The European Union has pledged 44 million euros ($58 million) toward building Somalia's justice system and police force. Delegates gathered in London Tuesday for a conference on the east African nation.
With the pledge, the EU has given more than 1.2 billion euros of aid to Somalia since 2008.
"In Somalia, like anywhere else, there can be no development without security," EU Development Commissioner Andris Piebalgs said in a statement. "We are granting this new assistance to show once again the EU's commitment to helping the Somali people to support good governance, security, justice and the police."
The conference has gathered representatives of almost 50 countries, as well as international organizations. The British Foreign Office announced that the aim was to coordinate support for the country's institutions, reducing the risk of any slide back into lawlessness.
Somali President Hassan Sheikh Mohamud, pictured above, called for support, and tied the country's security to that of the region and the "removal of the piracy stranglehold" on the Gulf of Aden.
"It will be a Somali-owned solution that will fix Somalia, but no country has ever recovered from such social and economic collapse without the help of the world," he said. "And so, in partnership with our endeavors, we respectfully ask for your total and unflinching commitment, partnership and support."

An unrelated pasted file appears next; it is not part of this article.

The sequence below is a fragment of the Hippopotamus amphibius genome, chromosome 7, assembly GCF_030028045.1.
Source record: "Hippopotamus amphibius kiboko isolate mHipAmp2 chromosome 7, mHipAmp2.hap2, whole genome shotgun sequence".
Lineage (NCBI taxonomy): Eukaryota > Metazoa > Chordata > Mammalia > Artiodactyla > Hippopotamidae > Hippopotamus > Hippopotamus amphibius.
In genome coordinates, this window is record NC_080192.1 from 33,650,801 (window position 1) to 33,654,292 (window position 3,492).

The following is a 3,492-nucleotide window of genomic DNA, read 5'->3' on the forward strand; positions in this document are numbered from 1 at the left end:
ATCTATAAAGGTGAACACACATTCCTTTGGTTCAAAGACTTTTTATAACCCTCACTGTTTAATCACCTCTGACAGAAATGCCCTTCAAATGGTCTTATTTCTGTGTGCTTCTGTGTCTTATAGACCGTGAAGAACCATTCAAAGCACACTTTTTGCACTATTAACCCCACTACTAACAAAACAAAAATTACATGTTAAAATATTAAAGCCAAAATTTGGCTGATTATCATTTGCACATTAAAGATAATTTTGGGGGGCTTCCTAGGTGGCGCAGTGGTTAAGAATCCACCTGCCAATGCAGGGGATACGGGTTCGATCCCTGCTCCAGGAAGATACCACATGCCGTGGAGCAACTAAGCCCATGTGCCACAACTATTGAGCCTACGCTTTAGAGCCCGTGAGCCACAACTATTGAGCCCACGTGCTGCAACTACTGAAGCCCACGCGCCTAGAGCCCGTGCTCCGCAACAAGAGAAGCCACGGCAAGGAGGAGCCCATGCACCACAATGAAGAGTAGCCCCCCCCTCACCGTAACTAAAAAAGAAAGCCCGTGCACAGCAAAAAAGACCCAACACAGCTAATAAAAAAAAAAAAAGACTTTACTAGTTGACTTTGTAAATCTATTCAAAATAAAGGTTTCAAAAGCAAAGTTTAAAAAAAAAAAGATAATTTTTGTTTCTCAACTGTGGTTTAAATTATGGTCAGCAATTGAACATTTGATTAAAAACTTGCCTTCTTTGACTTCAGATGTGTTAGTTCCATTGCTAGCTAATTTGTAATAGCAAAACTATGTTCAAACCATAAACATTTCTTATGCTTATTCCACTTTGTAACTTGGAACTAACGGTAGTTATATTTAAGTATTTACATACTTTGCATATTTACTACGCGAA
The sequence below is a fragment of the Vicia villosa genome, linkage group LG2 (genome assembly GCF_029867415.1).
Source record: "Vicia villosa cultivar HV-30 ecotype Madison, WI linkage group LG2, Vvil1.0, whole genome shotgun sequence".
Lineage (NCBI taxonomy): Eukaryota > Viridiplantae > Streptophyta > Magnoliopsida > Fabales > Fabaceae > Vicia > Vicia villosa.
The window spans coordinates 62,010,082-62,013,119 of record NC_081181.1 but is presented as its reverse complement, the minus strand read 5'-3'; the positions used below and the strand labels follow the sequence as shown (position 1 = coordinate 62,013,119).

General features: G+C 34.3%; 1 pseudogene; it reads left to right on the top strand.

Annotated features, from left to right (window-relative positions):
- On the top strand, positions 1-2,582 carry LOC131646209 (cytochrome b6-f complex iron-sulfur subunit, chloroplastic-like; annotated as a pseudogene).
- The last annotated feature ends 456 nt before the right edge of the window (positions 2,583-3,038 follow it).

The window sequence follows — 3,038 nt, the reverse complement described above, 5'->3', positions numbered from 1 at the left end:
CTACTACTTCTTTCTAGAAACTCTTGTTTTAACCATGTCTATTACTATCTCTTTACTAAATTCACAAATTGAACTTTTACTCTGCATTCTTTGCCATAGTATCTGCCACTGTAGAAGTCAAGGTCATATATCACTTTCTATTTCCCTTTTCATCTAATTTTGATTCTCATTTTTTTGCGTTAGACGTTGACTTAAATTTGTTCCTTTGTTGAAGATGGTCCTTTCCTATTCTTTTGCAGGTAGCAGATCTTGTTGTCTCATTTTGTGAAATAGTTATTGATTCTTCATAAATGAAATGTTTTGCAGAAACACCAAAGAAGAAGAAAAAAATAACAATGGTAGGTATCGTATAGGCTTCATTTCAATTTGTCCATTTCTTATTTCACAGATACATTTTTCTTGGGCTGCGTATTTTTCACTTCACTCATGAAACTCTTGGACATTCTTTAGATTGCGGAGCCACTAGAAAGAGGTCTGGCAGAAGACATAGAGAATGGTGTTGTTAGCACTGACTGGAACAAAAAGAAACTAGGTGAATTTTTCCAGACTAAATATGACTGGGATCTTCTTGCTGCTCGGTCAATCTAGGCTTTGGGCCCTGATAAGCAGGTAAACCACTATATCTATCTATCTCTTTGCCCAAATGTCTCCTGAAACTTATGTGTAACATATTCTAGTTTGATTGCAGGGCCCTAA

British Prime Minister David Cameron, left in photo, also pledged financial aid to combat piracy along shipping routes.
"I am pleased that Britain will commit 10 million pounds ($15.5 million, 12 million euros) to help develop Somalia's armed forces and 14.5 million pounds to double the number of police officers and train judges and lawyers," Cameron said.
"Britain will also support the new maritime strategy enabling full radio connection all along the entire coastline for the first time in 20 years," he added.
The militants problem
Somalia has been wracked by internal conflict since 1991, but a new UN-backed administration that took power in September is regarded as at least a partial success.
Still, militants continue to launch attacks. The latest, killing 11 people, came on Sunday when a suicide attacker rammed a car filled with explosives into a government convoy.
Cameron branded the attacks "tragic and despicable" and a reminder of why the conference was necessary. The first round of such talks took place in February.
mkg/ccp (AFP, Reuters, dpa, AP)